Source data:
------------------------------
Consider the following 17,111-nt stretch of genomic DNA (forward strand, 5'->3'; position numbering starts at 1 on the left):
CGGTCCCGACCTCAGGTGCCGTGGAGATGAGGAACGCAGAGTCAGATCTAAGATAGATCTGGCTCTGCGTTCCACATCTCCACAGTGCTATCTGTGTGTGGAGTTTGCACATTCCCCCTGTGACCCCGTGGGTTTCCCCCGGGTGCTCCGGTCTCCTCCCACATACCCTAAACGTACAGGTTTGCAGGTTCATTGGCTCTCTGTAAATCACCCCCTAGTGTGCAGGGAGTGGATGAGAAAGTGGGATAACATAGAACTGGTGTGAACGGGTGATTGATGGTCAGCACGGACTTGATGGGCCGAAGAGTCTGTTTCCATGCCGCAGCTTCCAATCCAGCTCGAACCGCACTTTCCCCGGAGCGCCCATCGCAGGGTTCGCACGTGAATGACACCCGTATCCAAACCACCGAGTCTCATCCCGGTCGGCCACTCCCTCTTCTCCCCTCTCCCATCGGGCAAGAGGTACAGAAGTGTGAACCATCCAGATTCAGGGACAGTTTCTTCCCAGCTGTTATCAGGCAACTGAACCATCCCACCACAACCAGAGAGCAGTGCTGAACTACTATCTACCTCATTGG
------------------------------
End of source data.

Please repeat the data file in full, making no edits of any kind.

Consider the following 17,111-nt stretch of genomic DNA (forward strand, 5'->3'; position numbering starts at 1 on the left):
CGGTCCCGACCTCAGGTGCCGTGGAGATGAGGAACGCAGAGTCAGATCTAAGATAGATCTGGCTCTGCGTTCCACATCTCCACAGTGCTATCTGTGTGTGGAGTTTGCACATTCCCCCTGTGACCCCGTGGGTTTCCCCCGGGTGCTCCGGTCTCCTCCCACATACCCTAAACGTACAGGTTTGCAGGTTCATTGGCTCTCTGTAAATCACCCCCTAGTGTGCAGGGAGTGGATGAGAAAGTGGGATAACATAGAACTGGTGTGAACGGGTGATTGATGGTCAGCACGGACTTGATGGGCCGAAGAGTCTGTTTCCATGCCGCAGCTTCCAATCCAGCTCGAACCGCACTTTCCCCGGAGCGCCCATCGCAGGGTTCGCACGTGAATGACACCCGTATCCAAACCACCGAGTCTCATCCCGGTCGGCCACTCCCTCTTCTCCCCTCTCCCATCGGGCAAGAGGTACAGAAGTGTGAACCATCCAGATTCAGGGACAGTTTCTTCCCAGCTGTTATCAGGCAACTGAACCATCCCACCACAACCAGAGAGCAGTGCTGAACTACTATCTACCTCATTGG